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Acting Pentagon Chief in Spotlight     06/25 06:21

   WASHINGTON (AP) -- With barely one day on the job, Acting Defense Secretary 
Mark Esper is heading to Europe to try to persuade reluctant and increasingly 
wary NATO allies to work with the Trump administration on Iran sanctions and 
security in the Middle East, amid worries that the U.S. and the Islamic 
Republic may be on a path to war.

   When he steps off his plane in Brussels on Tuesday, Esper will also have to 
assure his international counterparts and military commanders in the region 
that the U.S. military is in stable and capable hands, even though President 
Donald Trump has had three Pentagon chiefs in the past seven months.

   That's an extraordinary mission for an interim Pentagon leader at a time of 
global uncertainty about a range of U.S. defense and foreign policies --- not 
just on Iran but also on countering China and Russia, preventing a resurgence 
of the Islamic State group and ending the war in Afghanistan.

   Just in the last week the U.S. military was poised to conduct attacks on 
Iranian air defense sites in retaliation for Iran's shooting down of a U.S. 
military surveillance drone in the Strait of Hormuz. Trump called off the 
attacks at the last moment, citing the likelihood of Iranian casualties, and 
his top diplomat, Secretary of State Mike Pompeo, flew to the Middle East to 
attempt to galvanize international support for tougher economic pressure on 

   Esper took over at the Pentagon on Monday for Pat Shanahan, who was acting 
secretary for six months but quit before he was formally nominated by Trump. 
This is by far the longest period the Pentagon has ever gone without a 
Senate-confirmed secretary. Trump's first defense chief, Jim Mattis, resigned 
in December in protest of Trump's policies and what the retired four-star 
Marine general considered Trump's destructive approach to allies.

   By coincidence, Esper's first major public appearance will be at NATO, the 
alliance that Trump has frequently bashed as a collection of freeloaders.

   The two-day NATO meeting of defense ministers will include talks on many of 
the most worrisome international security topics: possible war with Iran; the 
ongoing conflict in Afghanistan; the continued fight against Islamic State 
militants in Syria and Iraq; and tensions with Russia. Esper, who until Sunday 
evening had been serving as the civilian leader of the U.S. Army, may be 
familiar with many of the issues but to European defense ministers he is a 
relative unknown.

   "Expectations are really low. They are not going to expect him to be able to 
speak authoritatively for the president and go beyond what's in his talking 
points," said Derek Chollet, who served in senior positions at the White House, 
State Department and Pentagon during the Obama administration. On the other 
hand, the Brussels gathering allows Esper to meet many of his key counterparts 
in a short period of time --- "sort of like speed dating," Chollet said.

   Retired Navy Adm. James Stavridis, a former top NATO commander, said the 
long absence of a Senate-confirmed leader of the Pentagon has impact around the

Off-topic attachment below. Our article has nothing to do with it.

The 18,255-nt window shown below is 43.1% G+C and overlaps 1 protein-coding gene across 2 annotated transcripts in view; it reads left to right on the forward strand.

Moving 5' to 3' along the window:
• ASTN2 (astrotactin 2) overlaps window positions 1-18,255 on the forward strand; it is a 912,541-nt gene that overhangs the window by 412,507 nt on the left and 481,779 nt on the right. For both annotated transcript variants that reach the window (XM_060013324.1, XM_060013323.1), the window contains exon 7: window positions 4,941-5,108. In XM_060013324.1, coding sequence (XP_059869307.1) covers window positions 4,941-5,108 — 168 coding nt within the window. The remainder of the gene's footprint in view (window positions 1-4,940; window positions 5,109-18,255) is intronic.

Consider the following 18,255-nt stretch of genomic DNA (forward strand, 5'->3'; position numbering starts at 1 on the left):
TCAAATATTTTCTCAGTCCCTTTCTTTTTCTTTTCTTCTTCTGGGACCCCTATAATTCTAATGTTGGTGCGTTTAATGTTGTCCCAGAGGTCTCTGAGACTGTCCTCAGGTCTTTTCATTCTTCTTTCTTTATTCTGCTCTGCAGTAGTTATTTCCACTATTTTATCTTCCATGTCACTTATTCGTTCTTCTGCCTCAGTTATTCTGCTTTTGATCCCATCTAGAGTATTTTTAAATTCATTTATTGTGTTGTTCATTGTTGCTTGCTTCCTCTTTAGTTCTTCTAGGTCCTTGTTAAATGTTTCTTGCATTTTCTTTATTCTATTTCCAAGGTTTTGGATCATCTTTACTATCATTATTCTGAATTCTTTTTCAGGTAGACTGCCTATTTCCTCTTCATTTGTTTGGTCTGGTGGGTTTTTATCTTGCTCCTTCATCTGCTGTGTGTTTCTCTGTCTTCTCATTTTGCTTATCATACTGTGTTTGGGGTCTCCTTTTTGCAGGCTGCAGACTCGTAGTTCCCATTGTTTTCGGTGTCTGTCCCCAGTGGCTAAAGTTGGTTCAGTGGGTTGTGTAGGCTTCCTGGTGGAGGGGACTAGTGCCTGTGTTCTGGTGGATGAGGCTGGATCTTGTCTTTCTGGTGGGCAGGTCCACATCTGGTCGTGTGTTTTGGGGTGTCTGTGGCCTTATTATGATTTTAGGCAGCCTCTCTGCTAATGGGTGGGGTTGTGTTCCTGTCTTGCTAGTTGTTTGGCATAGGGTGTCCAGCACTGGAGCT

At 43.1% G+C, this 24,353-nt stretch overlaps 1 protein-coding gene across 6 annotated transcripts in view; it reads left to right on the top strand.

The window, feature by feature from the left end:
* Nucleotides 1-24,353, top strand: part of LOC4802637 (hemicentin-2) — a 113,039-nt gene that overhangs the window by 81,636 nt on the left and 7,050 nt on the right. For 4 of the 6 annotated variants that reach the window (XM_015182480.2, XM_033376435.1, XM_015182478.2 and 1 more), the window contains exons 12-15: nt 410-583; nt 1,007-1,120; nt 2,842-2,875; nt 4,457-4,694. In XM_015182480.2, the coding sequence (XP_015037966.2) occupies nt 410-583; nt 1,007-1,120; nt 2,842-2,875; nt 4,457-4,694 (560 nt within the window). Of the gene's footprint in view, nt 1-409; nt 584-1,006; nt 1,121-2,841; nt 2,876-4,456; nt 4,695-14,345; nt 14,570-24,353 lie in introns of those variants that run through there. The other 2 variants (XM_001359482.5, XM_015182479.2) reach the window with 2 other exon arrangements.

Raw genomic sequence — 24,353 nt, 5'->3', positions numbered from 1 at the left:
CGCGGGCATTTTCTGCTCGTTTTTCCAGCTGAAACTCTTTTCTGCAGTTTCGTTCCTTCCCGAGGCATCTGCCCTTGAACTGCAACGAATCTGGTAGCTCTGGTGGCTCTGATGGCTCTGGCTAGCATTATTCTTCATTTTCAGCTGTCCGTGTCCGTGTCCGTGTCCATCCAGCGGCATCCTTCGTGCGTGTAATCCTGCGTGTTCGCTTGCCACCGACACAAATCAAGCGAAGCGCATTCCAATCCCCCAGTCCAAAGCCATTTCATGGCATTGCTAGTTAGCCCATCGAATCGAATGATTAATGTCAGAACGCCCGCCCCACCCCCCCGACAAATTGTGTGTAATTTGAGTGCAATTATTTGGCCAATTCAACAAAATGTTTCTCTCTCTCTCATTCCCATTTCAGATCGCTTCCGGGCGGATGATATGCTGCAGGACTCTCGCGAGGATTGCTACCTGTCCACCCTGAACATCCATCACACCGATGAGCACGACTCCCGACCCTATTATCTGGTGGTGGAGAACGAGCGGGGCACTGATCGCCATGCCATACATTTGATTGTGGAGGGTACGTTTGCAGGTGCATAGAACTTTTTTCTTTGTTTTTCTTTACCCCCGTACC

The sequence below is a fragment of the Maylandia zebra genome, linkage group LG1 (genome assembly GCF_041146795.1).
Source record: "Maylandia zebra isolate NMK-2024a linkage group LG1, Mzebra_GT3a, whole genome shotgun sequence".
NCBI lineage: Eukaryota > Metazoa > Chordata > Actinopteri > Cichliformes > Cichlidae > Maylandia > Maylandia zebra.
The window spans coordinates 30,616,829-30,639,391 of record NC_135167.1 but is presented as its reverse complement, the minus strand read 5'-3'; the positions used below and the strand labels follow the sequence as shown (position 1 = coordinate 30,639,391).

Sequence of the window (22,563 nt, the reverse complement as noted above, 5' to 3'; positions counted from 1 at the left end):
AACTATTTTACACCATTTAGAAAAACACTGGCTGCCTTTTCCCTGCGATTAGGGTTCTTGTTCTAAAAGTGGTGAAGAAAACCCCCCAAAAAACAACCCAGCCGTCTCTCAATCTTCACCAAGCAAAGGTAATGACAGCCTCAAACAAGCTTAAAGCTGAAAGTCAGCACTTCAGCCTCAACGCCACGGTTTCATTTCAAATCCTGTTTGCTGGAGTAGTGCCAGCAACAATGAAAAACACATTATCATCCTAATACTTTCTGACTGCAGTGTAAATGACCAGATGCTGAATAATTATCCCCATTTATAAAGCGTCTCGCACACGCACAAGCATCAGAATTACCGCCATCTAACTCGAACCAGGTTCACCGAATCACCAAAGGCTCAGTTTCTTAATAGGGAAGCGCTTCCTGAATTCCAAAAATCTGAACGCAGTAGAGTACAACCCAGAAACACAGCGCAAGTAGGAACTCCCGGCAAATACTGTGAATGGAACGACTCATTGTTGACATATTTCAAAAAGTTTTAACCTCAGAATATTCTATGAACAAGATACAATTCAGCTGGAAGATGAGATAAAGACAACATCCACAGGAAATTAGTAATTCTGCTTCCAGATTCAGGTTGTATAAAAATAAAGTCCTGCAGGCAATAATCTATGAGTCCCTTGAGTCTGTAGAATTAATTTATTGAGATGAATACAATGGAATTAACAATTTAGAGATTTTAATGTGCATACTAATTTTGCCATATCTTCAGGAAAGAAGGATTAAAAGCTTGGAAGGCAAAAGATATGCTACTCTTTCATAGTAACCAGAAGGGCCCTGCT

world, "where our most important Cabinet department is perceived as weak and 
without a strong leader." He added that senior military officers will also need 
to see a level of stability, because the repeated use of acting secretaries 
"erodes the principle of civilian control of the military."

   State Department officials said Monday the administration wants to enlist 
the help of a wider range of countries to monitor potential threats to 
commercial shipping in and near the Persian Gulf. This follows allegations --- 
denied by Iran --- that Tehran was behind recent attacks on commercial tankers 
in the Gulf of Oman.

   At NATO headquarters, Esper will face the task of explaining the U.S. 
strategy of compelling Iran through economic pressure to renegotiate the 
nuclear deal that Trump pulled out of last year. Trump wants a broader deal 
that would limit other Iranian behavior, including its support for what the 
U.S. calls terrorist groups and its buildup of ballistic missiles. Tehran, 
however, has said it will not negotiate as long as the U.S. keeps up its 
sanctions, which Trump intensified Monday by signing an executive order 
targeting Iran's supreme leader and his associates with financial penalties.

   On his first day in his new role, Esper wrote in a message to all Pentagon 
employees that the transition from Shanahan does not signal a change in 
strategic priorities, which remain the same: make the military better prepared 
for combat, strengthen international alliances, and improve the Pentagon's 
business practices.

   Katie Wheelbarger, a senior Pentagon policy adviser on international 
security, said the timing of the NATO meeting works well for Esper.

   "It's actually fortuitous that on the first week the new acting secretary is 
on the job that he will be able to have face-to-face conversations with all his 
counterparts in the alliance," she said. "We come with a message of continuity, 
that a personnel transition does not mean a change in policy, particularly no 
change in U.S. adherence and devotion to NATO."

   Wheelbarger said Esper will bring the allies up to date on the situation 
with Iran, including the intelligence information that prompted the U.S. to 
send an aircraft carrier and other military assets to the Gulf region in early 
May in response to what it called heightened Iranian threats.


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